So in case you didn't have a very laugh-inspiring day today, I'm offering a sneak peek at a few of pictures that make me smile.
And you know what? I spent my first month of learning Swahili trying to find a word for the verb "to smile". People kept telling me "kucheka", but actually Kucheka means to laugh. I began to get very worried about a language that didn't have a word for to smile. But it turns out that kucheka means both...to smile and to laugh, as though they are one and the same. And perhaps they are. I may not have learned the belly laugh yet, but I choose to begin with a smile.
Wednesday, September 30, 2009
We spent our first month back in the States visiting family in Kansas (which was wonderful!), and have now arrived in Connecticut, where my parents are located, and also where our SHONA stock is located.
It has been great to see my parents, except that I have barely caught glimpses of them over the cartons of stock. You see I arrived and walked into my parents living room, to find five cardboard cartons staring back at me. They were elaborately wrapped with packing tape and had large lettering all over them.
My parents do not live in a large house. 5 cartons in their living room is not exactly convenient for them. So I embarked upon the task of opening them and taking out the new products that our craftspeople had shipped to me while I was traveling.
I do a lot of talking. I talk about how capable the SHONA craftspeople are and how often they amaze me... But this was the test.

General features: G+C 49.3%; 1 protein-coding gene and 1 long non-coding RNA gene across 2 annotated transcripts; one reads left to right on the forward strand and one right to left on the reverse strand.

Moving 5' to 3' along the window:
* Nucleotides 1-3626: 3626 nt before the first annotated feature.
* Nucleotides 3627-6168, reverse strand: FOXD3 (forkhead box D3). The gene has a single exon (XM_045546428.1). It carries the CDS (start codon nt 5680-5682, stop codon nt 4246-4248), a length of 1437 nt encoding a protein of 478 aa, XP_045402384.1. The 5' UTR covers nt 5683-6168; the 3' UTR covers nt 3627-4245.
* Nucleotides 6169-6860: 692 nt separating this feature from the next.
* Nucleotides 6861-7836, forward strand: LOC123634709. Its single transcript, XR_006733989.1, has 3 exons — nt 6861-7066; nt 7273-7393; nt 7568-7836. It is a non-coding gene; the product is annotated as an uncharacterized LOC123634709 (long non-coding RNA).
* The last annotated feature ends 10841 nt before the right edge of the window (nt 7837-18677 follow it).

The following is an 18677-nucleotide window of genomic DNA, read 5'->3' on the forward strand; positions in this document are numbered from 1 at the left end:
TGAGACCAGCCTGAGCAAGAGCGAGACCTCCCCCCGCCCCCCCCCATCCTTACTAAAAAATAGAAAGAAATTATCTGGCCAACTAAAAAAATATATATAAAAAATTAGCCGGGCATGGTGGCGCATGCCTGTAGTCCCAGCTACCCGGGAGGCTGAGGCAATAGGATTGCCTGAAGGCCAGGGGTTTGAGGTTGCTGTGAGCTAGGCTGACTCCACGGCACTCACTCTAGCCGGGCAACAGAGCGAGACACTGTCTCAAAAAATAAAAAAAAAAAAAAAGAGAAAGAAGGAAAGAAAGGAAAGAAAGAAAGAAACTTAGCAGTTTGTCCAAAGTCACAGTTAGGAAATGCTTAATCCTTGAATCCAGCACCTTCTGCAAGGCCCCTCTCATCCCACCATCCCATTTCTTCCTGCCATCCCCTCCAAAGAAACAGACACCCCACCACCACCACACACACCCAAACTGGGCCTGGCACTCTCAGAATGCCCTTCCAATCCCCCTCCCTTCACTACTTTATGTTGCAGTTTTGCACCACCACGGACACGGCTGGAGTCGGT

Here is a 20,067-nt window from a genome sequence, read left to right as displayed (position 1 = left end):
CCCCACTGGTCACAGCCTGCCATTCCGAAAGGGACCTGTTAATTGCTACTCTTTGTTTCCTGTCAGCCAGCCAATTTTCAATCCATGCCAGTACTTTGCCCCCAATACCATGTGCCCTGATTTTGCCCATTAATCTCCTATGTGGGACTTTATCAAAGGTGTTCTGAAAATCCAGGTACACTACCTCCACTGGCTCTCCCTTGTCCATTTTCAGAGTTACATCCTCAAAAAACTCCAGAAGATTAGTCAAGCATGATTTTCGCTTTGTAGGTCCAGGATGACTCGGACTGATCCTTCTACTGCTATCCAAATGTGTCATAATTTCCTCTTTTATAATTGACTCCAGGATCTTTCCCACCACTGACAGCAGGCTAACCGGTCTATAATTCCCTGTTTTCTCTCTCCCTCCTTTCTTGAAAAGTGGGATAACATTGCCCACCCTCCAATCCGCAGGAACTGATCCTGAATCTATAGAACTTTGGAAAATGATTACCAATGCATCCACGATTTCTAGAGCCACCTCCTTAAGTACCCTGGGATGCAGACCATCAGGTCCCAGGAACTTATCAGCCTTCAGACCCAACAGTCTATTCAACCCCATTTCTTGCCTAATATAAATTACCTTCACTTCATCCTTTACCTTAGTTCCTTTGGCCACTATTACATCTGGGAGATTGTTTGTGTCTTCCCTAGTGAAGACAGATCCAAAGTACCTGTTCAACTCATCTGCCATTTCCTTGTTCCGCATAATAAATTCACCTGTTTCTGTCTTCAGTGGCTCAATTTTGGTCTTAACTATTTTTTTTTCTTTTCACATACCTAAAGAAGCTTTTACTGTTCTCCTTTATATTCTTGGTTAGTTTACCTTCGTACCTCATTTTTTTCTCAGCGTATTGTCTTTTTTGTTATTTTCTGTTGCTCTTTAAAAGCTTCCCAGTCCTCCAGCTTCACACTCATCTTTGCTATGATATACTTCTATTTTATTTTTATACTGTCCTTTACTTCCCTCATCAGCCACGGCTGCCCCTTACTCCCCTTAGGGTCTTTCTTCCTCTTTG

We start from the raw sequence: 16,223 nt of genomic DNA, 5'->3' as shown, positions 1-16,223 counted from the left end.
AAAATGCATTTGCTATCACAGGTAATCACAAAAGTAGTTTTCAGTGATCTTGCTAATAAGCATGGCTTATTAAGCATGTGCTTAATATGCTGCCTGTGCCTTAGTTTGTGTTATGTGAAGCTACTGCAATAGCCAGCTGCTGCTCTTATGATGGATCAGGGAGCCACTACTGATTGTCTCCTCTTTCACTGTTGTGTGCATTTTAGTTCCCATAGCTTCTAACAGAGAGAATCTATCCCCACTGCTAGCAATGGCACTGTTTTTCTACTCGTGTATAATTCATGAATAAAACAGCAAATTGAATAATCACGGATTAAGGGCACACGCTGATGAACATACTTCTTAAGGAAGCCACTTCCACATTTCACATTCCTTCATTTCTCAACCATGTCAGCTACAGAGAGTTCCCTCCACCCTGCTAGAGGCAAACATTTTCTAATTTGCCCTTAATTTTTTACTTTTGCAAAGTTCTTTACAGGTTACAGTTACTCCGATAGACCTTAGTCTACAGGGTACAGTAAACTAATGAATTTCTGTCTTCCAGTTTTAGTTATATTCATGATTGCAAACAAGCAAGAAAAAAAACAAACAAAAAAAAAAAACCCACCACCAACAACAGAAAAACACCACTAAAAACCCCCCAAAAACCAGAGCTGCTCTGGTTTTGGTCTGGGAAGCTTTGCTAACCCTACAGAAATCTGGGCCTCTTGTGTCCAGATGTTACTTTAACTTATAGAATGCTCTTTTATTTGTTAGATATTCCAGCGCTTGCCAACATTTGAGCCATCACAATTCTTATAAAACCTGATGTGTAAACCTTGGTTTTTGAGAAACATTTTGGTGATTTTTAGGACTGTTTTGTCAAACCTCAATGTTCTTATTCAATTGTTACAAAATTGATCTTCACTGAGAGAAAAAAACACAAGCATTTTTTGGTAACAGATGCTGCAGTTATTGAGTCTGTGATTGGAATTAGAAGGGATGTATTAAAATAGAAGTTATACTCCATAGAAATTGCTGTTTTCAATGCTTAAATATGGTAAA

These were cartons full of the products they had sewn AFTER I left Congo. Products I had never seen. It is one thing to start a sewing group in Congo, while you are there to supervise it. And quite another to see it carry on while you are gone. Would these young women really be able to carry the full responsibility for themselves?
I had no shortage of people who told me "no". They told me to hire a manager or a supervisor. But in Congo, managers and supervisors usually end up eating most of the profits in a group. And besides, why couldn't the women do it for themselves?
This means that each craftsperson goes down to the market, buys material, and finds a way to get that material to her house (no small feat when transportation is usually on the back of a motorcycle and each craftsperson carries crutches and wears metal leg braces)
Then she reads the text message I sent, requesting certain products and sizes for her to sew that month. Then she has sews them. Then she quality controls them. And then packs them up in a cardboard box, transports the box to a shipping location, has it weighed and addressed and paid for. During the month she is also responsible for keeping a record of the items she sews and calculating her profit. In each shipment she includes that record, along with a budget for her income.
Let me just remind you that these are women who have never gone to school.
And I can't tell you how proud of them I am. They have passed the test with flying colors, shipping exactly the products I asked for, sewn with even higher quality than when I was there.